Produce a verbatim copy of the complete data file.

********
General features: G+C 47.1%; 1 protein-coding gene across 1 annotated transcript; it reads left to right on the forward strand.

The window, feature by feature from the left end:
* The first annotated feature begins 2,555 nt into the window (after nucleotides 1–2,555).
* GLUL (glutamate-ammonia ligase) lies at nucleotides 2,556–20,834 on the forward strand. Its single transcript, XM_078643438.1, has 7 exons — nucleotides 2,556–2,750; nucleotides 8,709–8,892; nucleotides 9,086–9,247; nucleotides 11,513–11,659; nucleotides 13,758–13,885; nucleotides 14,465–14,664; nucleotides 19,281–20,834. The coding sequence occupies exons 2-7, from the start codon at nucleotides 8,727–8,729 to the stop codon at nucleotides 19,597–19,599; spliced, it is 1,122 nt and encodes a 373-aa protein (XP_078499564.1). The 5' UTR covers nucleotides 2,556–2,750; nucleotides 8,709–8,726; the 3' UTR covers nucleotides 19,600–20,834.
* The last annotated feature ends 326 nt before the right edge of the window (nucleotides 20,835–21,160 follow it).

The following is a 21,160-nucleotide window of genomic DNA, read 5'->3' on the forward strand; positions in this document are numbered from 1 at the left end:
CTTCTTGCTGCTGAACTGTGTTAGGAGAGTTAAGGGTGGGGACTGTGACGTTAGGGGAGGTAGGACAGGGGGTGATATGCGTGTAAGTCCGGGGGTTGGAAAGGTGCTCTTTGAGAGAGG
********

General features: G+C 47.1%; 1 protein-coding gene across 1 annotated transcript; it reads left to right on the forward strand.

The window, feature by feature from the left end:
* The first annotated feature begins 2,555 nt into the window (after nucleotides 1–2,555).
* GLUL (glutamate-ammonia ligase) lies at nucleotides 2,556–20,834 on the forward strand. Its single transcript, XM_078643438.1, has 7 exons — nucleotides 2,556–2,750; nucleotides 8,709–8,892; nucleotides 9,086–9,247; nucleotides 11,513–11,659; nucleotides 13,758–13,885; nucleotides 14,465–14,664; nucleotides 19,281–20,834. The coding sequence occupies exons 2-7, from the start codon at nucleotides 8,727–8,729 to the stop codon at nucleotides 19,597–19,599; spliced, it is 1,122 nt and encodes a 373-aa protein (XP_078499564.1). The 5' UTR covers nucleotides 2,556–2,750; nucleotides 8,709–8,726; the 3' UTR covers nucleotides 19,600–20,834.
* The last annotated feature ends 326 nt before the right edge of the window (nucleotides 20,835–21,160 follow it).

The following is a 21,160-nucleotide window of genomic DNA, read 5'->3' on the forward strand; positions in this document are numbered from 1 at the left end:
CTTCTTGCTGCTGAACTGTGTTAGGAGAGTTAAGGGTGGGGACTGTGACGTTAGGGGAGGTAGGACAGGGGGTGATATGCGTGTAAGTCCGGGGGTTGGAAAGGTGCTCTTTGAGAGAGG